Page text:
The National Marriage Equality Express Caravan has already begun
The caravan departs Oakland, California, on Monday October 4. But my caravan started in Amsterdam on September 26 at 1:00 am. For some reason I checked my email before going to bed. I had a message from Eve, one of the caravan participants, asking if I or one of my family members could join a meeting on Monday (very short notice!) with staffmember of California Senator Dianne Feinstein about immigration reform to recognize same-sex couples. Senator Feinstein is not yet a sponsor of the Permanent Partners Immigration Act, which would allow people like me to live in the United States once again.
Given the unreasonably short notice and the fact that it was 1 am (so 4 pm in California), I got on the phone with my sister and asked her to attend the meeting. She said she'd see what she could do. Her had to work and her daughter had a soccer game. Next I got on the phone with my brother, who lives more than 1.5 hours from the meeting in San Francisco, and also had to work that day, getting up at 4 am. He said he'd see what he could do. I went to bed excited and moved that they were willing to consider turning their Monday afternoon and evening upside down. I experienced the support of my family in a whole new way.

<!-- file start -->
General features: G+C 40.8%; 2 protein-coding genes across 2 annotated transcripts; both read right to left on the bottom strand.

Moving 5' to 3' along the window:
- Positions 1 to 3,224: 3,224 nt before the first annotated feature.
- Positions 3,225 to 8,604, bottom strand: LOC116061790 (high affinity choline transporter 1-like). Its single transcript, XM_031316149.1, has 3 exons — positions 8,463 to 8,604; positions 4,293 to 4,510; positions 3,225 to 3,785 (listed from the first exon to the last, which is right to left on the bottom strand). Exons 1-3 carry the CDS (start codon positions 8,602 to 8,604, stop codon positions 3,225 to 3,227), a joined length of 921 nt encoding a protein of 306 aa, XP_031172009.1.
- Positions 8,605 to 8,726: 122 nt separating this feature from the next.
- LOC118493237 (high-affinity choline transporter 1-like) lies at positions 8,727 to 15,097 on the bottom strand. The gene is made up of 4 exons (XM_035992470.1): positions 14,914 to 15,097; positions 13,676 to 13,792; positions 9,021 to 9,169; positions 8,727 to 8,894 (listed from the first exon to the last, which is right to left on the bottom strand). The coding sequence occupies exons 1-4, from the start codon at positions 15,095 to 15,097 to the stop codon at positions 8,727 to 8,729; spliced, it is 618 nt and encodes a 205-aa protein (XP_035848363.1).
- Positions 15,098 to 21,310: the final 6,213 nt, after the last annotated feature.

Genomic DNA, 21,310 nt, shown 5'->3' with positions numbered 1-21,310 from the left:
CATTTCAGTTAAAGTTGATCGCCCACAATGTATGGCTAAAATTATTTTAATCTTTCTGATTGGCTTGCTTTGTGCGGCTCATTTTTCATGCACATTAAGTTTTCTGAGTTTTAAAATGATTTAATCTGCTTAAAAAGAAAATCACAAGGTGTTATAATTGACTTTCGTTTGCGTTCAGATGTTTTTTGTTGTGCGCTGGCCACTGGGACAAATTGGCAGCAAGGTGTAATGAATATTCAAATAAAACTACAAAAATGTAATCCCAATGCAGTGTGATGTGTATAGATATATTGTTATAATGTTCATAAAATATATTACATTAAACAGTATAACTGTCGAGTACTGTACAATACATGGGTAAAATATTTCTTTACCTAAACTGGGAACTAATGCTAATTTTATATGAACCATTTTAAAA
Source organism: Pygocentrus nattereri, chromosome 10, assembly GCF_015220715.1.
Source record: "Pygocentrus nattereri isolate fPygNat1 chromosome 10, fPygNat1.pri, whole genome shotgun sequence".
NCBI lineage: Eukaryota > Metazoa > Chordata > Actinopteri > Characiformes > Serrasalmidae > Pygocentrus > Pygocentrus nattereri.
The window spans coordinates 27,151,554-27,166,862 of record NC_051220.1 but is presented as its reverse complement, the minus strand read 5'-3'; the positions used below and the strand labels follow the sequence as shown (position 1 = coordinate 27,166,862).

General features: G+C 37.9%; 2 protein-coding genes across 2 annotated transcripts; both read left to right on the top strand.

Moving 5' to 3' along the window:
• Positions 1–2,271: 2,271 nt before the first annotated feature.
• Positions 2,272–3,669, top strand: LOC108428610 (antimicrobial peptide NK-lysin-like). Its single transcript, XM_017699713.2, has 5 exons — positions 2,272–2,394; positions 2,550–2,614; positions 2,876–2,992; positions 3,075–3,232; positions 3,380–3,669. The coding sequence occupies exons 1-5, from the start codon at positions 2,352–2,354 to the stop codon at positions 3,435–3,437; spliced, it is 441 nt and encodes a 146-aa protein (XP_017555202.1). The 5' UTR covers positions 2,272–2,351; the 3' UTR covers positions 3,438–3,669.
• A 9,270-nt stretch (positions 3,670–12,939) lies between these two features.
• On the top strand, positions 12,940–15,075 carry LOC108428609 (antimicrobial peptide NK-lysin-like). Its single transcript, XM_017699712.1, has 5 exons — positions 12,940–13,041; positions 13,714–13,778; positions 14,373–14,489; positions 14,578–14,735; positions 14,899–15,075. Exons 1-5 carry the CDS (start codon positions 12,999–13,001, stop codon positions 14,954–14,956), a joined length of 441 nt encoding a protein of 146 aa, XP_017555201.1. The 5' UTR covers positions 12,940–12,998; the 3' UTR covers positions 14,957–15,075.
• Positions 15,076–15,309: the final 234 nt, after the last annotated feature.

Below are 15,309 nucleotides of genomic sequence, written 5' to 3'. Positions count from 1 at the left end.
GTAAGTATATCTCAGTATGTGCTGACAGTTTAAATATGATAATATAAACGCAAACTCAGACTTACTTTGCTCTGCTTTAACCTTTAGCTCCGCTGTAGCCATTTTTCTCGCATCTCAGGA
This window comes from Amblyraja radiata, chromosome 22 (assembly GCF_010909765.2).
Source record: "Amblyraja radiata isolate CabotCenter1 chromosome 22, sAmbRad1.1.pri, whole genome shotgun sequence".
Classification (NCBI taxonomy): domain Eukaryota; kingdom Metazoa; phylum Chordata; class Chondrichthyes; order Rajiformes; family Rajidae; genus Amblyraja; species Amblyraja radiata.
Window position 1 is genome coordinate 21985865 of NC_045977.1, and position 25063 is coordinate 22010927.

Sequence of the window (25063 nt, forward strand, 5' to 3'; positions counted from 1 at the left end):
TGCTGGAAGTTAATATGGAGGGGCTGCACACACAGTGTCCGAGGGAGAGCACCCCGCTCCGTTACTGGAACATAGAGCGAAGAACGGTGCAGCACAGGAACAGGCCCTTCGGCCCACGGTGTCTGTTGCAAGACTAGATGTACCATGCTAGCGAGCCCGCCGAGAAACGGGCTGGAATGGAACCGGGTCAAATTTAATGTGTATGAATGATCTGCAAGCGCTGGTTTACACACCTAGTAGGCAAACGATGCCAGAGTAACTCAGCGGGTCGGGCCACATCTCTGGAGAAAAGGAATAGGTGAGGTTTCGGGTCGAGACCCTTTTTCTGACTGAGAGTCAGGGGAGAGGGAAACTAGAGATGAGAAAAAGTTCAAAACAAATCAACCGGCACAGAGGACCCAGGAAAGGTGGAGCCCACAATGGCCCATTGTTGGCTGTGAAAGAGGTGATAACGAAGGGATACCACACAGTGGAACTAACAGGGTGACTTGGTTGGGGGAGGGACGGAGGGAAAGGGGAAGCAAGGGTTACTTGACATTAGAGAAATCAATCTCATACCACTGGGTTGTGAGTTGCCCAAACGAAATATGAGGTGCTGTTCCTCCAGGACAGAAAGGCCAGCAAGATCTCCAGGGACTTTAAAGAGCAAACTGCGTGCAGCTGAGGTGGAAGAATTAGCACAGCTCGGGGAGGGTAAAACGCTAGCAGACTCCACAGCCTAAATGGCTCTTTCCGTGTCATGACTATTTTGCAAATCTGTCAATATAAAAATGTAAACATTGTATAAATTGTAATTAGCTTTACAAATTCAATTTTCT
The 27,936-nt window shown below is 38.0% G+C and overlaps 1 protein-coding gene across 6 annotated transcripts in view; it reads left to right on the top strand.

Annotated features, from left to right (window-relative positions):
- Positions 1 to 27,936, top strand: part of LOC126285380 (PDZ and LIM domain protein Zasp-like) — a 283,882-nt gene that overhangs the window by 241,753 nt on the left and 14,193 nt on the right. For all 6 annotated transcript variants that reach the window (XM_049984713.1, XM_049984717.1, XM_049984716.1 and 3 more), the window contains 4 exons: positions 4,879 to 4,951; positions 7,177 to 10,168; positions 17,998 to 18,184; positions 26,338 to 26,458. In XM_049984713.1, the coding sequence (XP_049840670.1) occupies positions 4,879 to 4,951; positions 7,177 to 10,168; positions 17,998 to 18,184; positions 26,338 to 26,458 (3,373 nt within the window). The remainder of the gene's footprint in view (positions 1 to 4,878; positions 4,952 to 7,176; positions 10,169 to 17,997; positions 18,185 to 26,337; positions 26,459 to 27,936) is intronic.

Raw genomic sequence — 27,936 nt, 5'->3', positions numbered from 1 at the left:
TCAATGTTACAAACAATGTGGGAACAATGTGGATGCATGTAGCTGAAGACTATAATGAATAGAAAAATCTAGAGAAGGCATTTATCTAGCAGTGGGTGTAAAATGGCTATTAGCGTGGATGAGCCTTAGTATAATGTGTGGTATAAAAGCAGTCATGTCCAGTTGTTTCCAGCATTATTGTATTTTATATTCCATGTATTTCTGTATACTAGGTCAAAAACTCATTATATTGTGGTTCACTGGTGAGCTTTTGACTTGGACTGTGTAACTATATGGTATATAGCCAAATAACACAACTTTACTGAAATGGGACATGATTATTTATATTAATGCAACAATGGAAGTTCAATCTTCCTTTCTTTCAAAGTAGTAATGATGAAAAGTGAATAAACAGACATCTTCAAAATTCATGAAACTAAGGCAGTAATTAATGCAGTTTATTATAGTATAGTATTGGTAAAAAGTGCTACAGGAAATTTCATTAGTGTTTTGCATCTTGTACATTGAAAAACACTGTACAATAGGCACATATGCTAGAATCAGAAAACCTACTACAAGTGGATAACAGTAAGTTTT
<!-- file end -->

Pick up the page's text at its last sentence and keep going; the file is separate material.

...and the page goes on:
On Monday 27 September, my sister Amy Weishaar, her kids Lisa and Garret, and my brother Kevin McDevitt, attended the meeting at Senator Feinstein's office. As a love exile, I couldn't be present. I had to work that week in Amsterdam. But I got to experience the generosity of new friends (Eve, who will travel across the United States with me in a few days time), and the love of my family. And my family got to hear the plight of many other same-sex couples who are less fortunate that I am. I have a home in the Netherlands where I'm accepted. Many binational couples don't have a country they can legally live in, and are separated or constantly dealing with the challenges and impossibility of short-term stay visas.